• Experts say that Republicans--who have vowed to disable or kill the Affordable Care Act--could easily win both the Senate and the Presidency and make good on that promise. I'm astounded when I hear my compatriots claim that Obama has a good shot at winning a second term. No president, aside from Franklin Roosevelt, has ever won a second term with an economy as bad as ours is. Mitt Romney may be incredibly unlikeable, but that won't matter if middle-of-the-road independent voters in swing states who are disenchanted with Obama outnumber the young people and people of color who swept Obama and many Democratic representatives and senators to victory in 2008--and voter suppression laws have already been put on the books or expanded in many of those swing states that disproportionately target those predominantly Democratic voters. If you care about the people with HIV, and if you further recognize the need for the Affordable Care Act with all of its flaws, you absolutely must do everything you can to ensure victories for Obama and a number of vulnerable Democratic senators and representatives throughout the nation.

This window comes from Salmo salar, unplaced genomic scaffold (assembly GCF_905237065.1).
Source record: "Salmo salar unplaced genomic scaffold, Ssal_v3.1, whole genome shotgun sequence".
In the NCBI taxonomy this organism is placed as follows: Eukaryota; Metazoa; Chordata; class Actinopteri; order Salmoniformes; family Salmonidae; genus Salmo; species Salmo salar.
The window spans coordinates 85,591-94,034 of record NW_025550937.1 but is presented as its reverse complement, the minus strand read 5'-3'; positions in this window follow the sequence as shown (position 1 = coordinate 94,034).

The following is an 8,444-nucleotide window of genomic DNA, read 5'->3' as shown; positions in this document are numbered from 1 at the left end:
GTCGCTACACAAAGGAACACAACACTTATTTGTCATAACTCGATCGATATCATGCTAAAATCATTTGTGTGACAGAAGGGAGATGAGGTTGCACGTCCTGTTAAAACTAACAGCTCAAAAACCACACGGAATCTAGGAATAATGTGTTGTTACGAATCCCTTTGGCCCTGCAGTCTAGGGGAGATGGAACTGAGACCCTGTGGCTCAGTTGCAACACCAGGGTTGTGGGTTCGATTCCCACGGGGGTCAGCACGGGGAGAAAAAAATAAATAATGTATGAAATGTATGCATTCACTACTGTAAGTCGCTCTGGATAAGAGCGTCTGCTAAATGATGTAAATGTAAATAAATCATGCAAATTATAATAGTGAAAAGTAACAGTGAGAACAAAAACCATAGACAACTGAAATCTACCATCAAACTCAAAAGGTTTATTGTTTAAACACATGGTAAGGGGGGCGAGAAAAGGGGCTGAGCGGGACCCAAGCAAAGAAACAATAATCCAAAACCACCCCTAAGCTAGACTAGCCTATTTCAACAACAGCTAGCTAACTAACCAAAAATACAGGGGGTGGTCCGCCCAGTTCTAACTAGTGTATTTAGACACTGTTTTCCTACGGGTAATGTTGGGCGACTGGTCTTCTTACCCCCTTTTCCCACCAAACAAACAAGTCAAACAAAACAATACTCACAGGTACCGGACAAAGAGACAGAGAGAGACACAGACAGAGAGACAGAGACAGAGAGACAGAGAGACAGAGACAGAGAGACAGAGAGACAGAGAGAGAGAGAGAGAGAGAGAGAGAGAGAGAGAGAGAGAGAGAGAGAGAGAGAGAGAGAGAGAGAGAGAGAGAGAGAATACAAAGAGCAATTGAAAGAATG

These are just a few of the things that keep me up at night and that also leave me worried that just as we have gained the tools to turn the epidemic around we may find ourselves without the resources to implement them.

International conferences can function like church revival meetings, getting us fired up and reenergized to tackle our problems with new vigor. Some have publicly lauded this conference and expressed renewed optimism about the field. I think we'll only come to understand AIDS 2012's value and legacy in future years. What I most hope, however, is that we will watch our governments carefully and hold them accountable for the promises made. Perhaps this conference will ultimately be seen as the moment when we actually did turn the tide on the epidemic. Over the past 30 years of the epidemic we have, in fact, made epic accomplishments that many skeptics argued would be impossible. I'm not giving up hope, but I am watching and witnessing the promises made this year and I will do everything I can to ensure that those who made them are held accountable if they never come true. I hope you will join me in that task.

Getting Practical About PrEP

Time to bring in the referees: a U.S. Food and Drug Administration (FDA) panel has voted to approve the first HIV prevention medication for adults in the history of the epidemic--and some people are not at all happy about it.

On May 10, 2012, an FDA advisory panel recommended with near unanimity that the antiretroviral (ARV) drug Truvada (tenofovir plus emtricitabine) may be used not only by HIV-positive people to treat their HIV, but also by some HIV-negative people to prevent them from acquiring the virus. The panel's recommendation, which the FDA will likely follow, should have been an occasion for great joy--the triumph of the first new prevention tool in the 30-year history of the epidemic--but the hearing, just like the public discussions that led up it, was marred by apprehension, misinformation and controversy.